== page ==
The Twitter fail whale is iconic to today’s social media generation, and is recognized around the globe for website outages.
Christopher Fry, VP of Engineering at Twitter, talked with Wired about the fail whale, and what the social network has done to keep it under the sea.
In the early days, the fail whale seemed to be an almost daily occurrence, and Fry says the key was to break down Twitter’s massive code base.
We had a monolithic Ruby server and we were able to basically decompose that into a set of services. Then applying Mesos as that layer of indirection gives us a way to pack services onto machines to get higher utilization. We can get reliability and efficiency at the same time on top of faster developer productivity as well.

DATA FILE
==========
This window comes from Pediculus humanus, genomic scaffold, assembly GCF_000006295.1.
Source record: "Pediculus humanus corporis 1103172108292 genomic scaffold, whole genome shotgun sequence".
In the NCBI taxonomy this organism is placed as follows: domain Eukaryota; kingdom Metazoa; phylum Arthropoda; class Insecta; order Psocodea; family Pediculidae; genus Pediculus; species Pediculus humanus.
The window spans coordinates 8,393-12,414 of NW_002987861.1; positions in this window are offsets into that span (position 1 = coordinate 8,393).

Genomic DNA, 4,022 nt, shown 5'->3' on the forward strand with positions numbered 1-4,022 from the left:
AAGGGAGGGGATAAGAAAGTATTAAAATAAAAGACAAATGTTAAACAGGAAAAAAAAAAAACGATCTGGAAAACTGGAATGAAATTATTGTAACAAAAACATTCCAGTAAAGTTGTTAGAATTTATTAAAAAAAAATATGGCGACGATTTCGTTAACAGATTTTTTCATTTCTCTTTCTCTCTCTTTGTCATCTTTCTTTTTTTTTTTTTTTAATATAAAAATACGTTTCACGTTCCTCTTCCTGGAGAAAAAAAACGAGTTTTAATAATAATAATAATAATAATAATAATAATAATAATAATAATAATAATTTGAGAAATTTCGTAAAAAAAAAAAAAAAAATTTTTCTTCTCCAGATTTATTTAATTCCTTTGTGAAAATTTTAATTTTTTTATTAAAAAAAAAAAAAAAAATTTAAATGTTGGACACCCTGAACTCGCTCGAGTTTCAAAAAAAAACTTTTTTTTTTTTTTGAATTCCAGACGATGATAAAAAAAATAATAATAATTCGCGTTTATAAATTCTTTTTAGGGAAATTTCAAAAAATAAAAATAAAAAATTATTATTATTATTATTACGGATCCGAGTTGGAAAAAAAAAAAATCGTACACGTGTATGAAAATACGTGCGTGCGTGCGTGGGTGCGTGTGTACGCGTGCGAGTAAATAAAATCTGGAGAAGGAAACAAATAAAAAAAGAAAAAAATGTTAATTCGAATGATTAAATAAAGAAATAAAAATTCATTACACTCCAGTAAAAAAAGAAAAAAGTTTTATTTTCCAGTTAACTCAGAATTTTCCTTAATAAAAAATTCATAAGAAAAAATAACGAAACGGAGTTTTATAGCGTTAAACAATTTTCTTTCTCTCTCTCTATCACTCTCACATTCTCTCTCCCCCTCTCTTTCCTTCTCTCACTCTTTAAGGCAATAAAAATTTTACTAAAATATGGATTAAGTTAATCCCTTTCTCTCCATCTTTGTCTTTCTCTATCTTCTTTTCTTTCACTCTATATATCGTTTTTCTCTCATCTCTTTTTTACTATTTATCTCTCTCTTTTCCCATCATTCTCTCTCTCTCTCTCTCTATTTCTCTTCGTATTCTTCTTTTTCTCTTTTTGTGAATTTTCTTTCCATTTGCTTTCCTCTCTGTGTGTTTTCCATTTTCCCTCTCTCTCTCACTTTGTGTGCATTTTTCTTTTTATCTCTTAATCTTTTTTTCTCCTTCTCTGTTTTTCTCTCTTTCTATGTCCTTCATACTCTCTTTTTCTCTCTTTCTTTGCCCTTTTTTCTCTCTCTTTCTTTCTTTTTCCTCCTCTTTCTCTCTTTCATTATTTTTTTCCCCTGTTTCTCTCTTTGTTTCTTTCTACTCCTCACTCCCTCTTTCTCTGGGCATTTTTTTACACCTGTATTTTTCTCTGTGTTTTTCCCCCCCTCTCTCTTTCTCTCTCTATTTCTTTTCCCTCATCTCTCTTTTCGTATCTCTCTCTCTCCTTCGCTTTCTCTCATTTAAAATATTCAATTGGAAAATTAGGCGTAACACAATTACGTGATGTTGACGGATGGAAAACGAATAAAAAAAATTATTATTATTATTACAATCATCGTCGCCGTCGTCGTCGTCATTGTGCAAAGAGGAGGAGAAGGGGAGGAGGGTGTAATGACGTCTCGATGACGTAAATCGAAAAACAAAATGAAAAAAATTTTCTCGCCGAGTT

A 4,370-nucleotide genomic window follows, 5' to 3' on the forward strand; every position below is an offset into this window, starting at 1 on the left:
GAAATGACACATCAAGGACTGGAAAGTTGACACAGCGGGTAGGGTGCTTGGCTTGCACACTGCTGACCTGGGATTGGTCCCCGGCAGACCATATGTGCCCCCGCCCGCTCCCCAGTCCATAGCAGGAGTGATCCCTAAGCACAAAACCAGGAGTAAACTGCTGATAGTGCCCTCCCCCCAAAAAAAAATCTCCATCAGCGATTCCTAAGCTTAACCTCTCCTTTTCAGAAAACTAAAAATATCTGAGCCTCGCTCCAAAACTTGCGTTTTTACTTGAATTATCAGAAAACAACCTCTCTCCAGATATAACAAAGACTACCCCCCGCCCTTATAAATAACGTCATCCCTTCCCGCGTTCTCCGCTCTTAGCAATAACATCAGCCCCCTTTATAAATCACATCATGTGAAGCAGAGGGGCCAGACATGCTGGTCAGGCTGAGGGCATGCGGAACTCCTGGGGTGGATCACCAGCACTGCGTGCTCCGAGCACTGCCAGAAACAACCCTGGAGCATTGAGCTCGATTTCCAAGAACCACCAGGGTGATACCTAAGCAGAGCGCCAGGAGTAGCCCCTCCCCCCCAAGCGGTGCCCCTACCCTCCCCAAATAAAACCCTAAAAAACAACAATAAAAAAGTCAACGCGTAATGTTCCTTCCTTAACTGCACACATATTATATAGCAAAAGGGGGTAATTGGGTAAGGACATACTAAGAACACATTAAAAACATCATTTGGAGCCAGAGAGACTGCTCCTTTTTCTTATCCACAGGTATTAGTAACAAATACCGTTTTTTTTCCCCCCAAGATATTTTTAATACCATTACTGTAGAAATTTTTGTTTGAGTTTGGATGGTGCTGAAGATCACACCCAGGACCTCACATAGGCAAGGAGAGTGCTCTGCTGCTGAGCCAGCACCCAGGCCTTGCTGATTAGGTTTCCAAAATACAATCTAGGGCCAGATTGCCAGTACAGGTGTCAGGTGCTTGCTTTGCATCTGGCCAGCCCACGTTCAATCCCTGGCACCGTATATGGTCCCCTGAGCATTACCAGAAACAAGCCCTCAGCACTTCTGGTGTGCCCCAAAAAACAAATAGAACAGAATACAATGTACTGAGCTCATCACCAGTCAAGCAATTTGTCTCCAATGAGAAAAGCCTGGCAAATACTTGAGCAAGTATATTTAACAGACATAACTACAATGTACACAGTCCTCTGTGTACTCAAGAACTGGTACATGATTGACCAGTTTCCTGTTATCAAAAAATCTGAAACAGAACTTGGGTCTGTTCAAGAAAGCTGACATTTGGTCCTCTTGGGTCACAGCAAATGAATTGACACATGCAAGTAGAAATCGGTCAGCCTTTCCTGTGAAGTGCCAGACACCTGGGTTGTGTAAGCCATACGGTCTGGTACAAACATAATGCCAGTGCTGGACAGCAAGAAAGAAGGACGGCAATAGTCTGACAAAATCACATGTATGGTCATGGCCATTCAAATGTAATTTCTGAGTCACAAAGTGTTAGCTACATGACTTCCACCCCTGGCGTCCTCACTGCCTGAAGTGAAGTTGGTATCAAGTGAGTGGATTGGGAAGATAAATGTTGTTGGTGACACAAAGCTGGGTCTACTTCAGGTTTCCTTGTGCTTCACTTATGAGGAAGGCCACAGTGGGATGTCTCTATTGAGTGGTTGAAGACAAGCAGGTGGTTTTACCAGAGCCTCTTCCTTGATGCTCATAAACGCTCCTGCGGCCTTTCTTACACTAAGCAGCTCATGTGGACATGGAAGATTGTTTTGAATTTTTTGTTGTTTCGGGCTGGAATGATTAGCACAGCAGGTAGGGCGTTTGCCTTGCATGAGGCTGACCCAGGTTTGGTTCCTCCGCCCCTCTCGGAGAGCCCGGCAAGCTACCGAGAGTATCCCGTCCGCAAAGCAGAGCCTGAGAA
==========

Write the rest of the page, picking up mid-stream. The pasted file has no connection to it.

In layman’s terms, Mesos is basically an operating system for a data center, and allows developers to implement services on a cluster of servers.
[Tweet “”The Fail Whale is a thing of the past. This summer we took the Fail Whale out of production.””]
Now replaced by robots, Fry shared a nice sentiment:
It had a long history and some of our users feel very connected to it. But in the end, it did represent a time when I don’t think we lived up to what the world needed Twitter to be.
While the Twitter fail whale is no more, there’s always still the IPO hippo.